This blog is number three in a series focused on building authentic leadership. In this post we will explore how we can leverage our understanding of developmental perspective to become more authentic in our leadership. Let’s start with an example of how a manager applied her understanding of developmental perspectives to a difficult work situation. I recently had a conversation with a client, Colleen, about the question of authenticity—specifically, “If I’m not transparent, am I authentic?” The basis for the question rose from Colleen’s dilemma that the more transparent she was with one of her colleagues, the greater the tension was between them. She found that with some people, less is more and with others more is appropriate. Colleen’s questions became: “Can I be authentic and yet edit how much I share? If I edit what I say or do, how much of my authenticity is lost? Are there models to help me determine what and how much to share and in which settings?”
With Colleen’s example in mind, let’s explore the “developmental perspective”. It can be defined as “meaning making,” or how you make sense of experiences. This is important because the algorithm you use to make sense of the world influences your thoughts and actions. We believe that people proceed through different developmental perspectives as they mature in life. Incorporating an understanding of these perspectives as part of your interactions will inform your decisions about the blend of authentic and useful. One of the primary uses of this model of developmental perspectives is guiding you in shaping your conversations with others in a way that allows you to be true to yourself yet frame them in a way that is helpful to others. When working with developmental perspective, it is important to remember there are not better or worse developmental perspectives—all are necessary to make an organization function optimally. There are, however, better and worse ways to interact based on the perspectives of those involved.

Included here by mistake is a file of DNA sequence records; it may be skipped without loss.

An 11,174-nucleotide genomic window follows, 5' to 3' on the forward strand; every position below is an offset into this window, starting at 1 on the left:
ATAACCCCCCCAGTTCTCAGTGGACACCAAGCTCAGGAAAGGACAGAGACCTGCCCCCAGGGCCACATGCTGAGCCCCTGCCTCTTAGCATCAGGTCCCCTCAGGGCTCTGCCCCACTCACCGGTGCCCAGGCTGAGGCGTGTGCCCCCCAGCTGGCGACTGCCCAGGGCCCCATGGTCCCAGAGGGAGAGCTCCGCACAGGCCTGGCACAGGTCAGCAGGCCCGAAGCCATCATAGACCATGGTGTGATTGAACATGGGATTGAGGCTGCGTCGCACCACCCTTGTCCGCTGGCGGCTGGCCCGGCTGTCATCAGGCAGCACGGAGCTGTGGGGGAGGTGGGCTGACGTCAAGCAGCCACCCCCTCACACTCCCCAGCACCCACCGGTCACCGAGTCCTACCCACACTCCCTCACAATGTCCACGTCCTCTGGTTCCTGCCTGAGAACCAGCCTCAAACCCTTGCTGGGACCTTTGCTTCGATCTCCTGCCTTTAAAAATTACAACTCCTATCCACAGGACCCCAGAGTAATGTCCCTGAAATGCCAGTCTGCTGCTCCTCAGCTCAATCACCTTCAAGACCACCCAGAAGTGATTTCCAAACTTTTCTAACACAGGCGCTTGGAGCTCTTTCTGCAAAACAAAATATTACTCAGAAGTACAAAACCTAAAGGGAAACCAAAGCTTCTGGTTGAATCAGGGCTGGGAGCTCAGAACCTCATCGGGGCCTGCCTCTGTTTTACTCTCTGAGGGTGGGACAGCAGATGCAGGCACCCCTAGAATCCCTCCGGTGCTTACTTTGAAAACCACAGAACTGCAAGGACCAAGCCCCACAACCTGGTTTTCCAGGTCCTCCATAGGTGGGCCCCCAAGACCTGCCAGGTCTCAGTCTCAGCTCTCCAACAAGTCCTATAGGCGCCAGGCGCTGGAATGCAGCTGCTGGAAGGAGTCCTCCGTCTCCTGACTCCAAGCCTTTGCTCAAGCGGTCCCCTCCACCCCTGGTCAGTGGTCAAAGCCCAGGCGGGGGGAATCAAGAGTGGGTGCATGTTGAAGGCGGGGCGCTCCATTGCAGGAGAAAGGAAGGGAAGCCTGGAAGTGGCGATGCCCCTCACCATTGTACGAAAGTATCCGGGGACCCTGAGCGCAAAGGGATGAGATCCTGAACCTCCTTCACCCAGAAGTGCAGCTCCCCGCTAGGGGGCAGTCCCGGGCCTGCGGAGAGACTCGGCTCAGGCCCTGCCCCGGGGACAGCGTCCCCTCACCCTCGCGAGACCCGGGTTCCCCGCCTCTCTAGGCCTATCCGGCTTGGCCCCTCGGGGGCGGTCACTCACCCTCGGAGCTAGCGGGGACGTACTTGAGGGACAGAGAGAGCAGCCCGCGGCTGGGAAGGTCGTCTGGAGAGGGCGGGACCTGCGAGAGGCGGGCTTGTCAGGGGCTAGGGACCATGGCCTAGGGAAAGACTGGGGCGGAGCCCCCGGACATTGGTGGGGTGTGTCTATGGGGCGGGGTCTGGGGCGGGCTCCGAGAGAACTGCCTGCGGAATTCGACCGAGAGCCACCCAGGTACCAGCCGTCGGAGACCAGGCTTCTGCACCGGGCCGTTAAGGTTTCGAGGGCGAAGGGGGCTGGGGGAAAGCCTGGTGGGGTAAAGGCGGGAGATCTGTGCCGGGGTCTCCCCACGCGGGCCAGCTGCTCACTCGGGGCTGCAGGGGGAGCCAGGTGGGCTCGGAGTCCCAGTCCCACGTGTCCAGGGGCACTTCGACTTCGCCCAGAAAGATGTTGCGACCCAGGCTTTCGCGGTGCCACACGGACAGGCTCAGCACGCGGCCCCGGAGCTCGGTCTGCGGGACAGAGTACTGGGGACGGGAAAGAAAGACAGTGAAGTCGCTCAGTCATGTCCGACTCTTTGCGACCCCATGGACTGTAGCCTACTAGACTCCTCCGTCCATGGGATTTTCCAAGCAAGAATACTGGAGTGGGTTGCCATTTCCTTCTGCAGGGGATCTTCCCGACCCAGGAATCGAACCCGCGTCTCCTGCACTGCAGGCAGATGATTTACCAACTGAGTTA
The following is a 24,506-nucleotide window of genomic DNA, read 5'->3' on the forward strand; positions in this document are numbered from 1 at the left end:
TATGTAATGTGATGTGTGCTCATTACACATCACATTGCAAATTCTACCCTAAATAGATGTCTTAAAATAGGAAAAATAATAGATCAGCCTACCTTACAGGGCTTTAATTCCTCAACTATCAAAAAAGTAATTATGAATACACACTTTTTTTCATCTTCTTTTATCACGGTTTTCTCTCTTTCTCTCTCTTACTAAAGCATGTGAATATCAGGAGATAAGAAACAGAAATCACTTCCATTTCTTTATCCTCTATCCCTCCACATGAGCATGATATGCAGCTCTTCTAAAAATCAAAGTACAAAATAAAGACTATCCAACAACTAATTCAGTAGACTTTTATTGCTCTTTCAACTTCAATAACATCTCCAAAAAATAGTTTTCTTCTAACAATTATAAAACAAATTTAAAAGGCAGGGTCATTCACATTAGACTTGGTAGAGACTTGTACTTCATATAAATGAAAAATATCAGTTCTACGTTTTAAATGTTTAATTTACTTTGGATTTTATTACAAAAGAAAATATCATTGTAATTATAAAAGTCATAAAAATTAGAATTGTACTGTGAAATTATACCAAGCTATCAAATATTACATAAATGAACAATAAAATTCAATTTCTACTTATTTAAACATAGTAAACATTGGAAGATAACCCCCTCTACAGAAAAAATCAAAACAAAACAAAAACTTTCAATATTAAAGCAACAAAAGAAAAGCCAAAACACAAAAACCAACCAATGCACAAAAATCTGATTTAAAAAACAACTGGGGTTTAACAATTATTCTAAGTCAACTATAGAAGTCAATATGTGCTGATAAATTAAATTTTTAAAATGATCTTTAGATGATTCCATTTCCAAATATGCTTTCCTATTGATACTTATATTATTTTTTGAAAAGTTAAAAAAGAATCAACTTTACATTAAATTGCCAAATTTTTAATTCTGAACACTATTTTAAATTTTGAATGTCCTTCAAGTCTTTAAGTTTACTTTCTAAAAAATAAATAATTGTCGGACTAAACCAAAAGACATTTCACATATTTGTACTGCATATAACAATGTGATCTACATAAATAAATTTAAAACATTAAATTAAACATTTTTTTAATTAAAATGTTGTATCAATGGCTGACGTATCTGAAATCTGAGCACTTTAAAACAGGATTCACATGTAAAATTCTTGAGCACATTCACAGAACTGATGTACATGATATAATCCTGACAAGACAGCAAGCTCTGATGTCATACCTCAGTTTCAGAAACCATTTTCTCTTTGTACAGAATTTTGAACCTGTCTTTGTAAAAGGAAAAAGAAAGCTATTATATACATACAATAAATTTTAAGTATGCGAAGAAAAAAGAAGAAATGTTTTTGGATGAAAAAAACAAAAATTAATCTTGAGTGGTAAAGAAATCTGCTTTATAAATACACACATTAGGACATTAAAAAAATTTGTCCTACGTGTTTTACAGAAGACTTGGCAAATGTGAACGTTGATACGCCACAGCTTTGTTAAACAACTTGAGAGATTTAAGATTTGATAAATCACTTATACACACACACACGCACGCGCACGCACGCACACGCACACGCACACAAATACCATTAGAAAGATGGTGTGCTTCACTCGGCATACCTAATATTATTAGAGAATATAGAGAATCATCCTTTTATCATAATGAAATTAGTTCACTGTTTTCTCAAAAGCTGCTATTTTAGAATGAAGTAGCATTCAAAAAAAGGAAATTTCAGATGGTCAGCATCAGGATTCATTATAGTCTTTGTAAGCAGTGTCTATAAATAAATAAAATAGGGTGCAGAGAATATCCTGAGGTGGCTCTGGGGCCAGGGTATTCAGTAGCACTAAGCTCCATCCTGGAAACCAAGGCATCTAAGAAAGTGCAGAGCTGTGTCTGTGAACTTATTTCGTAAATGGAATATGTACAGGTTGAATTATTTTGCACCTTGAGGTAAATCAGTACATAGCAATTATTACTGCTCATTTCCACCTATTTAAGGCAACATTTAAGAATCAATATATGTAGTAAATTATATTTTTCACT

As an analogy, throughout our personal lives, as we speak to our children or young adults, we adjust our conversations to make them age appropriate and we feel authentic when we adjust our language and complexity. So, can and should we adjust our conversations in the workplace with our colleagues in the same way to match their level of development (developmental perspective) or type preferences? Adjusting conversation to match our listener’s preferences is as appropriate and authentic as adjusting conversations to match the level of development of younger or less experienced people. Not only is it appropriate, it is required to optimize our effectiveness and theirs.
As leaders, we must be authentic with ourselves. It’s not helpful to hold secrets, or be unconscious about our own inner “algorithms” or the way we make sense of the world in how we make decisions, set our ground rules, determine our goals and values, and so on. This is the lead-self component which means knowing your type and the importance of introspection in getting to know yourself more fully.